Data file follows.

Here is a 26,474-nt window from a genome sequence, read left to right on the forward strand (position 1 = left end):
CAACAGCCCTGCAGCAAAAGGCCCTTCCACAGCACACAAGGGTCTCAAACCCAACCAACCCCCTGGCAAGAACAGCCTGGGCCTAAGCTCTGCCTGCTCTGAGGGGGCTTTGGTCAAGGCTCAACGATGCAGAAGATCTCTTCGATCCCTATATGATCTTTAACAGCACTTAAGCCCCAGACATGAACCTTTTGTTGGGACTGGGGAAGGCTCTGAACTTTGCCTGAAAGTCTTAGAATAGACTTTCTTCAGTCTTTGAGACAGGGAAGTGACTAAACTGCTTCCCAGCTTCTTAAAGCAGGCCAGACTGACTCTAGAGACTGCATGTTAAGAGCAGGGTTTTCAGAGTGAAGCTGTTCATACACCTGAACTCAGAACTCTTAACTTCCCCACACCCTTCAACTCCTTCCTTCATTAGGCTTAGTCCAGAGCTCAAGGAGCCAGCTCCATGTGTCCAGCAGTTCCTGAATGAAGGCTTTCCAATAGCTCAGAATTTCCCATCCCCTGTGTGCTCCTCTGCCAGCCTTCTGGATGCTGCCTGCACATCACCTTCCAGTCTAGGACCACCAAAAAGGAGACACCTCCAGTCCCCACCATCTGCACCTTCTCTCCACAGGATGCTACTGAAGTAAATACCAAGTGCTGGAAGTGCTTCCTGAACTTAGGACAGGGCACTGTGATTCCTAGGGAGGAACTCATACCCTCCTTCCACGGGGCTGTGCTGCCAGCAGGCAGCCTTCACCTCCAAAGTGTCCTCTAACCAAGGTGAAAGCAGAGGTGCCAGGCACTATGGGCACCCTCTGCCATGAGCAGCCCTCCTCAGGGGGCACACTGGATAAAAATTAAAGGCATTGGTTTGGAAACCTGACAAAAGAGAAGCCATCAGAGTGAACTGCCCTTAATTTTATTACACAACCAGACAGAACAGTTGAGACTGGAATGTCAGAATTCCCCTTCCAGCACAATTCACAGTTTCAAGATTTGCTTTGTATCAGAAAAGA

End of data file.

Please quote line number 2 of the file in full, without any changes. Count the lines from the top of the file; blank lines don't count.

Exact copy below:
CAACAGCCCTGCAGCAAAAGGCCCTTCCACAGCACACAAGGGTCTCAAACCCAACCAACCCCCTGGCAAGAACAGCCTGGGCCTAAGCTCTGCCTGCTCTGAGGGGGCTTTGGTCAAGGCTCAACGATGCAGAAGATCTCTTCGATCCCTATATGATCTTTAACAGCACTTAAGCCCCAGACATGAACCTTTTGTTGGGACTGGGGAAGGCTCTGAACTTTGCCTGAAAGTCTTAGAATAGACTTTCTTCAGTCTTTGAGACAGGGAAGTGACTAAACTGCTTCCCAGCTTCTTAAAGCAGGCCAGACTGACTCTAGAGACTGCATGTTAAGAGCAGGGTTTTCAGAGTGAAGCTGTTCATACACCTGAACTCAGAACTCTTAACTTCCCCACACCCTTCAACTCCTTCCTTCATTAGGCTTAGTCCAGAGCTCAAGGAGCCAGCTCCATGTGTCCAGCAGTTCCTGAATGAAGGCTTTCCAATAGCTCAGAATTTCCCATCCCCTGTGTGCTCCTCTGCCAGCCTTCTGGATGCTGCCTGCACATCACCTTCCAGTCTAGGACCACCAAAAAGGAGACACCTCCAGTCCCCACCATCTGCACCTTCTCTCCACAGGATGCTACTGAAGTAAATACCAAGTGCTGGAAGTGCTTCCTGAACTTAGGACAGGGCACTGTGATTCCTAGGGAGGAACTCATACCCTCCTTCCACGGGGCTGTGCTGCCAGCAGGCAGCCTTCACCTCCAAAGTGTCCTCTAACCAAGGTGAAAGCAGAGGTGCCAGGCACTATGGGCACCCTCTGCCATGAGCAGCCCTCCTCAGGGGGCACACTGGATAAAAATTAAAGGCATTGGTTTGGAAACCTGACAAAAGAGAAGCCATCAGAGTGAACTGCCCTTAATTTTATTACACAACCAGACAGAACAGTTGAGACTGGAATGTCAGAATTCCCCTTCCAGCACAATTCACAGTTTCAAGATTTGCTTTGTATCAGAAAAGA